Once that immediate excitement passed and I got the feet back on the ground, the impact of that day on others dawned on me. It was difficult to get past the contrasting emotions that two players in particular would have felt.

Tiana Penitani had overcome a series of injury set backs, was pretty much always in the ‘touring’ 12 when fit and put herself firmly in the frame for selection, but she missed the cut for the Olympic 12. We had played against and with each other since our senior year of high school. I felt for Tiana, I could have been walking in her shoes.

On the flip side of emotions was Gemma Etheridge who had made a miraculous recovery from an ACL injury sustained in training just 3 months prior. You just had to be really happy for Gemma knowing what she had sacrificed and how hard she worked to get back into good form so quickly after such a serious injury. It’s players like Gemma that remind you that the love of the game can outweigh every hardship.

Almost an Olympian

With the emotion of that day behind me, I could now almost call myself an Olympian, but being given our uniform was probably the moment that everything started to feel real. Trying the Olympic uniform on with my team mates was a lot of fun, but it also unleashed the nerves.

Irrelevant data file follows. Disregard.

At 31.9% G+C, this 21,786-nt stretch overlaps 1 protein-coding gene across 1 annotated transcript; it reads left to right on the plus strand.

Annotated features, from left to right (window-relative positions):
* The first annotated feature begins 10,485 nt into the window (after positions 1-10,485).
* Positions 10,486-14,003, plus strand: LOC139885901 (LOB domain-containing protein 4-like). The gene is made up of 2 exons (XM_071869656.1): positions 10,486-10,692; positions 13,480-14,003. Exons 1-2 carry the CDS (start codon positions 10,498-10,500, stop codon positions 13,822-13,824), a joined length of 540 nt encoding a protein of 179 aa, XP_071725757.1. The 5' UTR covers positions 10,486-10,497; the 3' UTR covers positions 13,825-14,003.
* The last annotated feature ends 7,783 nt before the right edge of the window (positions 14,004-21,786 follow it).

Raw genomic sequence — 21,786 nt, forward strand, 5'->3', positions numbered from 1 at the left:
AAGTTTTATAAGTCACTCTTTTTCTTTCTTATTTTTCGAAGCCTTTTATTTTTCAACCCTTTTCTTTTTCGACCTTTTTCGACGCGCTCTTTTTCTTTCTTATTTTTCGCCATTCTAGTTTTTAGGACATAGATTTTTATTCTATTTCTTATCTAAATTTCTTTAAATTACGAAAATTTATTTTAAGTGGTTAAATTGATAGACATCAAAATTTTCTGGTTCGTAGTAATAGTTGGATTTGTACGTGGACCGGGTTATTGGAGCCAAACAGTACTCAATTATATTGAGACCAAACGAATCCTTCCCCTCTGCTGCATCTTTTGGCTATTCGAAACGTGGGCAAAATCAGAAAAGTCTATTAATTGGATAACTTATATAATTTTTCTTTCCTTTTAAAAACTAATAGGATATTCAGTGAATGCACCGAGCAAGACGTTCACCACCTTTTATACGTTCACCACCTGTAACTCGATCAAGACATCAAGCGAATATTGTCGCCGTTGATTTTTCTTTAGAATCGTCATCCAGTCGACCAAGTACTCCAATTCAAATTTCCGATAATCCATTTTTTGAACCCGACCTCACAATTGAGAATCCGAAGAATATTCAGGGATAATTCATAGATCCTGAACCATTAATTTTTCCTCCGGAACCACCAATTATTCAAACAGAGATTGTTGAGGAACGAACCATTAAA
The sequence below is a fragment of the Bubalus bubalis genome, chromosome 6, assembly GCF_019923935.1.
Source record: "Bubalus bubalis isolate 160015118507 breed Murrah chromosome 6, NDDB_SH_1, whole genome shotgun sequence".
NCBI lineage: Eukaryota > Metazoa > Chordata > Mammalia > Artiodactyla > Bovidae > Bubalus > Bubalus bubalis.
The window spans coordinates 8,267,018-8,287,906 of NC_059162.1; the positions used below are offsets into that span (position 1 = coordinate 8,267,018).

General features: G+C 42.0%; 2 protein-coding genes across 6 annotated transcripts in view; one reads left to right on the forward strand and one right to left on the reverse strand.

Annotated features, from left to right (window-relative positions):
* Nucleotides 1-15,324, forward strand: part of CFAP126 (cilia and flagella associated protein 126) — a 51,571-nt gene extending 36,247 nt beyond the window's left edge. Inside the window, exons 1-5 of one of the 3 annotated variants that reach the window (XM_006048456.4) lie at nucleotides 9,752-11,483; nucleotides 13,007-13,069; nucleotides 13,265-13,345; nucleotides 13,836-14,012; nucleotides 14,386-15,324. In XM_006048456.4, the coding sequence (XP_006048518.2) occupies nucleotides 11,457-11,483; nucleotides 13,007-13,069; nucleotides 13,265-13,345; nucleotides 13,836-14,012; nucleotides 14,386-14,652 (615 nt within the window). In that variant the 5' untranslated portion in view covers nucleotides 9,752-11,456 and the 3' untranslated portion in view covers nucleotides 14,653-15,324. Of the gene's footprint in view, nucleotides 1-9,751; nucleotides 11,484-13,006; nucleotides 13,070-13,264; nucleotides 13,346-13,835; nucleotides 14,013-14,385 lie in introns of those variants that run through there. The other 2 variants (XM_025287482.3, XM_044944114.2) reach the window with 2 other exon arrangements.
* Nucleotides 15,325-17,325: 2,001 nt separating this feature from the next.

The day we left for Rio it felt like any other tour departure day, but there was a bit of a change up in that we got to fly premium economy for the first time ever. That was a great experience and did wonders for our bodies to get a bit of extra room! AND we were on a plane amongst other Australian athletes from all different sports. Oh, and Walshy turned up to the airport with a fake tan.

We landed in Rio and drove straight to our training camp facility. We had been told that the athletes in the village had left due to unfinished rooms. Our original plan was to stop by the village for a few days. Prior to leaving for Rio, Walshy had told us to expect the unexpected once we got there. He practiced a lot of scenarios with us to help prepare for anything that may come our way. He called them ‘curveballs’. The Olympics throws curveballs. Rio throws curveballs.

The training facility was a beachside resort called Portobello. The people were lovely, the beach was beautiful and to the delight of the men’s sevens team, the Dutch hockey girls were also staying there!

We trained very well while we were there and everyone was in great spirits.